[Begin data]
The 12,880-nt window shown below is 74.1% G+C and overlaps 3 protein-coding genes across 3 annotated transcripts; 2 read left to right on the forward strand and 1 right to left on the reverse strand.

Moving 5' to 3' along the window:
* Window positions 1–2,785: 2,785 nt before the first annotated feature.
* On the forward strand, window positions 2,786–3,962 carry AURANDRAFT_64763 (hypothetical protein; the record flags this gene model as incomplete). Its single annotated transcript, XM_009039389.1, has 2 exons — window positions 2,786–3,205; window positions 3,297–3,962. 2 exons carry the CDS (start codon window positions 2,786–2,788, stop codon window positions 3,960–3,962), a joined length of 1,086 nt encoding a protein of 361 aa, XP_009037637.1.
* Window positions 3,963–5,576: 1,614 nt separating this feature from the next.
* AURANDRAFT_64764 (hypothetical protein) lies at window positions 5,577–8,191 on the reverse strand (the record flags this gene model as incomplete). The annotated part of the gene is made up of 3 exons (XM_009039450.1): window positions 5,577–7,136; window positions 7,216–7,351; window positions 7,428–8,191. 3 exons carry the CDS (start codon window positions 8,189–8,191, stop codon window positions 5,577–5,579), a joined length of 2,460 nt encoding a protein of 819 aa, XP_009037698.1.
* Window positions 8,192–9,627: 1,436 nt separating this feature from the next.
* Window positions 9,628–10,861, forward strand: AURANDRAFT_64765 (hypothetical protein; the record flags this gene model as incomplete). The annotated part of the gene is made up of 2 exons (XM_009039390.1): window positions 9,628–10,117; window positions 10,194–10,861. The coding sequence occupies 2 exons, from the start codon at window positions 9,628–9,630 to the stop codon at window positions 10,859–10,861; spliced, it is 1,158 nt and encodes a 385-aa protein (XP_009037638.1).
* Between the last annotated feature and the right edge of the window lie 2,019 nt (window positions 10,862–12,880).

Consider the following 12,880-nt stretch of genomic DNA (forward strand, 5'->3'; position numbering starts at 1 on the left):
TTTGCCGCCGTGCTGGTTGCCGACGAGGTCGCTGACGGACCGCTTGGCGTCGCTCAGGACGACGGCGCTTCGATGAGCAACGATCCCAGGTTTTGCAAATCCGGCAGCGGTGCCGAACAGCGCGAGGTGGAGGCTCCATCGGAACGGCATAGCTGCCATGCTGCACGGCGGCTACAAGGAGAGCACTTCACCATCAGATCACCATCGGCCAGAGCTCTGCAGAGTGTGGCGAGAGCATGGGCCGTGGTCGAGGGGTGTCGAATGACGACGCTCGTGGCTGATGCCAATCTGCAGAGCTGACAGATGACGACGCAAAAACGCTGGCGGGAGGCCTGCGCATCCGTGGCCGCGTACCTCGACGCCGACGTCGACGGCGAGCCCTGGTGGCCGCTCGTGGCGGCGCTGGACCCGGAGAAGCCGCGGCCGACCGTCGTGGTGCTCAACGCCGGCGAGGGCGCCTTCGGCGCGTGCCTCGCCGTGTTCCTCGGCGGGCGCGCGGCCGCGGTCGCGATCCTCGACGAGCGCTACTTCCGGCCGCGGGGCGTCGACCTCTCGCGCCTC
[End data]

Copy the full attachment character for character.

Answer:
The 12,880-nt window shown below is 74.1% G+C and overlaps 3 protein-coding genes across 3 annotated transcripts; 2 read left to right on the forward strand and 1 right to left on the reverse strand.

Moving 5' to 3' along the window:
* Window positions 1–2,785: 2,785 nt before the first annotated feature.
* On the forward strand, window positions 2,786–3,962 carry AURANDRAFT_64763 (hypothetical protein; the record flags this gene model as incomplete). Its single annotated transcript, XM_009039389.1, has 2 exons — window positions 2,786–3,205; window positions 3,297–3,962. 2 exons carry the CDS (start codon window positions 2,786–2,788, stop codon window positions 3,960–3,962), a joined length of 1,086 nt encoding a protein of 361 aa, XP_009037637.1.
* Window positions 3,963–5,576: 1,614 nt separating this feature from the next.
* AURANDRAFT_64764 (hypothetical protein) lies at window positions 5,577–8,191 on the reverse strand (the record flags this gene model as incomplete). The annotated part of the gene is made up of 3 exons (XM_009039450.1): window positions 5,577–7,136; window positions 7,216–7,351; window positions 7,428–8,191. 3 exons carry the CDS (start codon window positions 8,189–8,191, stop codon window positions 5,577–5,579), a joined length of 2,460 nt encoding a protein of 819 aa, XP_009037698.1.
* Window positions 8,192–9,627: 1,436 nt separating this feature from the next.
* Window positions 9,628–10,861, forward strand: AURANDRAFT_64765 (hypothetical protein; the record flags this gene model as incomplete). The annotated part of the gene is made up of 2 exons (XM_009039390.1): window positions 9,628–10,117; window positions 10,194–10,861. The coding sequence occupies 2 exons, from the start codon at window positions 9,628–9,630 to the stop codon at window positions 10,859–10,861; spliced, it is 1,158 nt and encodes a 385-aa protein (XP_009037638.1).
* Between the last annotated feature and the right edge of the window lie 2,019 nt (window positions 10,862–12,880).

Consider the following 12,880-nt stretch of genomic DNA (forward strand, 5'->3'; position numbering starts at 1 on the left):
TTTGCCGCCGTGCTGGTTGCCGACGAGGTCGCTGACGGACCGCTTGGCGTCGCTCAGGACGACGGCGCTTCGATGAGCAACGATCCCAGGTTTTGCAAATCCGGCAGCGGTGCCGAACAGCGCGAGGTGGAGGCTCCATCGGAACGGCATAGCTGCCATGCTGCACGGCGGCTACAAGGAGAGCACTTCACCATCAGATCACCATCGGCCAGAGCTCTGCAGAGTGTGGCGAGAGCATGGGCCGTGGTCGAGGGGTGTCGAATGACGACGCTCGTGGCTGATGCCAATCTGCAGAGCTGACAGATGACGACGCAAAAACGCTGGCGGGAGGCCTGCGCATCCGTGGCCGCGTACCTCGACGCCGACGTCGACGGCGAGCCCTGGTGGCCGCTCGTGGCGGCGCTGGACCCGGAGAAGCCGCGGCCGACCGTCGTGGTGCTCAACGCCGGCGAGGGCGCCTTCGGCGCGTGCCTCGCCGTGTTCCTCGGCGGGCGCGCGGCCGCGGTCGCGATCCTCGACGAGCGCTACTTCCGGCCGCGGGGCGTCGACCTCTCGCGCCTC